New Englanders take note: planning for the first full-service casino in Massachusetts is underway. No longer will poker-happy Bostonians have to make the 100-mile pilgrimage to Foxwoods, Connecticut to get their game on. The Expanded Gaming Act authorizes three full resort casinos and one slots facility to be built across the Commonwealth (yes, that’s a thing) and promises to create thousands of jobs and over $300 million in revenue. Unfortunately it also means compulsive gamblers will be that much closer to the casinos that pull them in “like a magnet.” Those are the words recovering gambling addict Andrew used on radio station WBUR to describe his habit.
The Betting Drug
If you’re at all dubious that gambling is a real addiction, as all-consuming and life-ruining as liquor or pills, check out Andrew’s description of his addicted mindset: “For me, my job was the casino. Whatever I was doing in corporate America was just there to collect a paycheck for my bankroll. My job was to be a poker player. And I chased that dream deep, deep down a hole that I thought I would never get out of.”
Since attending his first Gamblers Anonymous meeting, Andrew has only gambled once. But unlike AA meetings, GA meetings aren’t a dime a dozen; there are just 54 each week in the entire state of Massachusetts. And professional treatment is even harder to come by: only 12 state-funded outpatient treatment centers employ gambling specialists, and most are in eastern cities, leaving large parts of the state in the dark.
Gambling: Common Addiction, Sparse Treatment
The dearth of treatment options is troubling considering the correlation between gambling addiction and casino accessibility. Studies have shown that problem gambling is nearly twice as common within a 50-mile radius of casinos as in outlying areas, and living 10 miles from a casino boosts a person’s odds of developing a gambling problem by 90%. (That makes sense: if I’d had to drive 50 miles to get loaded, I wouldn’t have gotten hooked as fast. Then again, I probably would have just moved.)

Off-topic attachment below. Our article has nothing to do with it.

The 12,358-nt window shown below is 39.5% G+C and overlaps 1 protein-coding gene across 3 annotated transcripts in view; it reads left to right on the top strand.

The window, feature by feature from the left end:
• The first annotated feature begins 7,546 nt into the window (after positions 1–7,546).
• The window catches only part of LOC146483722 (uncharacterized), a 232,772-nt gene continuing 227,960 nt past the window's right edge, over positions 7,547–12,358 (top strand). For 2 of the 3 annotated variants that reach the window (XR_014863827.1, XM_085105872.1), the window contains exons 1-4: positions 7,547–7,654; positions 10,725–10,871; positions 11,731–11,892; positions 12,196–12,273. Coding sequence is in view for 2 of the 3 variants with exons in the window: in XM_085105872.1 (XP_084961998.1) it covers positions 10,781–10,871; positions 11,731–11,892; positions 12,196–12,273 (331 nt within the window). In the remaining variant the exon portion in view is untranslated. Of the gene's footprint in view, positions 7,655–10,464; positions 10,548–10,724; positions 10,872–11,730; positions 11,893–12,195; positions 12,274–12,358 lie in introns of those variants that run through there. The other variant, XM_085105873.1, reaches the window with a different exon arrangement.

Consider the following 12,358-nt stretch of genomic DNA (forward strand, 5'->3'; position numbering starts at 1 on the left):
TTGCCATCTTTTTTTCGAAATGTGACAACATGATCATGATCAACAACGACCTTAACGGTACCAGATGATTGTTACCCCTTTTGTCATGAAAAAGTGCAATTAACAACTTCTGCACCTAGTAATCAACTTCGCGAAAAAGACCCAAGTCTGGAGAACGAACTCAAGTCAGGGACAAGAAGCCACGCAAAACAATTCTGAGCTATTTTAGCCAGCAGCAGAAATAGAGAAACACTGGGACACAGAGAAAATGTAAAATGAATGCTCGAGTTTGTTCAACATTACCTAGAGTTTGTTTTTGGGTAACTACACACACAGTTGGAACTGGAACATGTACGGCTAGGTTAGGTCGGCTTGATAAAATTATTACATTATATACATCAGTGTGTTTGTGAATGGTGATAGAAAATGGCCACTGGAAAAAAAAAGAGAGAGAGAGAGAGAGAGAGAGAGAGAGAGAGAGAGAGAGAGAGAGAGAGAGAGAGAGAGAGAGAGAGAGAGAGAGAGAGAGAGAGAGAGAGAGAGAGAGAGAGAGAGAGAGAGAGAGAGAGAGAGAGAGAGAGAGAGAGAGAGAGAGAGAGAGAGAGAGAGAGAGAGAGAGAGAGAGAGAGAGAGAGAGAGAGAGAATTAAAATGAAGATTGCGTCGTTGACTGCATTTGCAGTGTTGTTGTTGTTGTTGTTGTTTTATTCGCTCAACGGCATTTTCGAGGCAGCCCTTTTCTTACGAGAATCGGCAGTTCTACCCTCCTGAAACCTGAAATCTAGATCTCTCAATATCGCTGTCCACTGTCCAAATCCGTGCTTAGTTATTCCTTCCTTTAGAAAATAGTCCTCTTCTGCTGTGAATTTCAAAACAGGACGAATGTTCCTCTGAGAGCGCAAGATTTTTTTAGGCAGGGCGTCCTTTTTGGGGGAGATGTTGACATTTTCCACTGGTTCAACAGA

Doing Their Research
The Massachusetts electorate is understandably divided about plopping a bunch of businesses traditionally associated with gangster movies onto their home turf. After all, this is a state where liquor isn’t sold on Sunday morning and Happy Hour has been banned since 1984—and yet its capital is still America’s drunkest city. A group of activists has drummed up substantial support for a repeal of the law.
To its credit, Massachusetts is making an unprecedented effort to prevent its casinos from ruining people’s lives. The state is pouring five million a year into research on the social and economic repercussions of legal casinos. The gaming commission and researchers at UMass Amherst are currently conducting a baseline study to determine the “before” statistics on problem gambling. The law also includes a Responsible Gaming Framework requiring casinos to have on-site centers providing advice and referrals for those concerned about their gambling. Another requirement is a self-exclusion program, which lets people request to be banned from the casino. But these programs haven’t been successful barriers for true addicts like Andrew, who continue to return even under threat of arrest.
A Deadly Card Game
Gambling addiction is not just a game. Ask social worker Victor Ortiz of the Massachusetts Council on Compulsive Gambling. “One in five individuals who has been identified who has a gambling disorder also attempts suicide,” Ortiz explained to WBUR. “This is a very complicated disorder that’s very interconnected to both mental health and substance abuse.” He laments the lack of funding to train specialists in problem gambling.
Fortunately, another of the law’s provisions requires casino operators to pay a shared five million into a public health trust fund, which will also receive five percent of gaming revenue. This money will expand treatment availability throughout the state, but will it be enough to counteract the allure of the shiny new casinos? For gambling addicts, it seems like a stacked deck.
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